Sonia Milrod said she wouldn’t be here – meaning alive – were it not for the courage of a wartime Japanese diplomat named Chiune Sugihara.
Likewise, she wouldn’t be here – meaning America – if post-war immigration laws mirrored today’s code.
In front of 300-plus people who packed Temple Shalom Wednesday, May 1, for the annual Yom HaShoah Community Holocaust Commemoration, Milrod, whose father was one of thousands of Jews saved by Sugihara, said her parents came to San Francisco in 1947 after World War II on her father’s student visa. They then traveled to New York where she was born in 1948 – a U.S. citizen. They eventually earned green cards, enabling them to stay in this country.
Had all this happened under today’s laws, Milrod said, she doesn’t believe her parents, Lydia (Hernball) and Jerry Milrod, would be permitted to remain.
“Under today’s laws, my parents couldn’t stay in the U.S.,” Milrod said. “I only wonder, where would they would have been deported to?
While Wednesday’s program, titled “Conspiracy of Kindness: How One Man’s Brave Decision Saved Many Lives,” paid tribute to Sugihara, Milrod offered her family’s story as reminder that the United States must remain open to refugees.
“We must find a better path to asylum for today’s refugees,” she concluded.
Jerry and Lydia were both refugees from Nazi persecution. They met and married in Shanghai, China, though they took very different routes to get there.
Lydia’s family fled Germany following Kristallnacht, sailing first to Bangkok, then to Shanghai, thanks largely to money her father had spirited out of the country, earned through its fashion business.
Jerry, who was from Lodz, fled Poland with his family after Germany invaded the country in 1939. They eventually made it to Kovno, Lithuania, where the Japanese consul, Sugihara, was issuing travel visas to fleeing Jews.
In fact, Sugihara handwrote more than 2,000 visas against his government’s wishes, an act of defiance that would cost him his career after the war.
On the strength of Sugihara’s visa, plus an exit visa Jerry managed, with some deception, to obtain from Russian authorities, he traveled to the port of Vladivostok on the Pacific coast, then on to Kobe, Japan, and finally to Shanghai.
Noting the complexities of war, Milrod said Sugihara risked everything to save desperate Jewish refugees.
But she also gave a nod to Japan, the country that attacked the United States at Pearl Harbor and the Philippines in 1941, and savagely fought U.S troops through 1945. Japan, she said, had resisted Nazi pressure to eliminate Jews under its control, instead sending them to a ghetto in Shanghai, which was crowded, impoverished and disease-riddled.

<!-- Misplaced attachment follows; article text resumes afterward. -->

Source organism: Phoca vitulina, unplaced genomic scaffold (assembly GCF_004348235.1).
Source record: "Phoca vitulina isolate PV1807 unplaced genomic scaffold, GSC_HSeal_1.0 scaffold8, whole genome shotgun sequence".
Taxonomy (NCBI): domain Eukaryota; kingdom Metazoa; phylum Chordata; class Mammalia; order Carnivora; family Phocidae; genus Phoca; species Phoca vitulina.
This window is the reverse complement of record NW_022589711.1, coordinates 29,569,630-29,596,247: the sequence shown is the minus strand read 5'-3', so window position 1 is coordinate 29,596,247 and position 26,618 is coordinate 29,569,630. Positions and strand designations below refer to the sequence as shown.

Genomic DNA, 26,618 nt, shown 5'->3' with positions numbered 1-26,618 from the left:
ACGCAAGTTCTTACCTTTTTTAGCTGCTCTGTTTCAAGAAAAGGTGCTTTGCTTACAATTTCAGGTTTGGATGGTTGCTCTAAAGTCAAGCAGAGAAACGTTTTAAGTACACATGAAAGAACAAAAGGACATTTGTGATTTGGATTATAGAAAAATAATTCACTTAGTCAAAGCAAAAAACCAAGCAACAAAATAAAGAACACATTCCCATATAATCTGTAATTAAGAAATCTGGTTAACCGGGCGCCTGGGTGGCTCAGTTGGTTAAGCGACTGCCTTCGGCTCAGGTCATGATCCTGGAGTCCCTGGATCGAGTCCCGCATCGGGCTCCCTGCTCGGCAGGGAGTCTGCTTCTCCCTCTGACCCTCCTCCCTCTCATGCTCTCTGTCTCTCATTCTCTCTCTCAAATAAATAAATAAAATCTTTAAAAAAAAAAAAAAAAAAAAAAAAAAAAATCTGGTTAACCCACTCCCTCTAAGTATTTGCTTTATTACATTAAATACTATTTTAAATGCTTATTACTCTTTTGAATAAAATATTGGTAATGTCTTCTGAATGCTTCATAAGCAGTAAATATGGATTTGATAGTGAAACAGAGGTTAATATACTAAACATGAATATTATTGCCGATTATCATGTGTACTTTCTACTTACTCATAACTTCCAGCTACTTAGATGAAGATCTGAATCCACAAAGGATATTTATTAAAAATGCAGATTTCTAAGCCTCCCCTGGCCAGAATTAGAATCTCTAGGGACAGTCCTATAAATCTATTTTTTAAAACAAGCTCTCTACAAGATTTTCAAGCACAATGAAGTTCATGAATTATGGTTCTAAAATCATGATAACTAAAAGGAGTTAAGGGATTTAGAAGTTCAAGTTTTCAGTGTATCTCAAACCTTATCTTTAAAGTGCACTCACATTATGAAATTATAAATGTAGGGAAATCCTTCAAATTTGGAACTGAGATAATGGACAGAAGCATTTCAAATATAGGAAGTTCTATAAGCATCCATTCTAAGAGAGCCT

“But they were safe,” she said.
For Milrod, of Mason, Ohio, Wednesday’s program was something of a homecoming. She lived and worked as an educator in Louisville for years, and even belonged to Temple Shalom, where her children became b’nai mitzvah.
Also present for the ceremony was Itsuroh Abe, Japanese consul in Nashville. In his remarks, he said Sugihara’s actions have been an inspiration to him.
“He chose humanity over career and the regulations of his government,” Abe said.
This year’s kindlers of the remembrance candles were Jeff Jamner, Linda Klein, Thelma and Shari Marx, and Janet Jakubowicz, all family of survivors; Dan Penner, Shannon Kederis and Fred Whittaker, area school teachers of Holocaust history; Dan Streit, a refugee from Nazi Germany; Fred Gross, a survivor; Milrod and Abe.
Rabbi Stan Miles, outgoing chair of the Jewish Community Relations Council, who opened the program, said events such as Yom HaShoah are critical, especially today, “to bring light to a frightened and darkened world.”
Rabbis Joe Rooks Rapport and Bob Slosberg, plus teens from area schools, also took part in the ceremony.
Cantor Sharon Hordes sang Bessame Mucho; Jamner and violinist Sara Callaway performed a dramatic reading-music rendition of “Juliek’s Violin,” which is taken from Elie Wiesel’s Night; Cantor David Lipp chanted El Maleh Rachamim and Gross led a Holocaust-specific responsive reading of the Mourner’s Kaddish, in which the audience answered each line with the name of a place where the Holocaust, and more recent acts of genocide, took place.
Rabbi Michael Wolk, who introduced that reading, which is used in the Conservative machzor, said the Holocaust “needs its own unique liturgy” to perpetuate its memory.
In closing, Rabbi Beth Jacowitz Chottiner quantified the impact of Sugihara’s action during the war. “It allowed 40,000 descendants of the visa recipients to come into the world,” she said.
Years after the war, when asked in an interview why he did it, Sugihara said, “In life do what’s right because it’s right, and leave it alone – no ulterior motive, don’t make money from it, don’t write an article about, don’t publicize it. Do what’s right because it’s right.”
Jacowitz Chottiner asked everyone in the sanctuary to “live according to the values that guided the remarkable life of Chiune Sugihara.”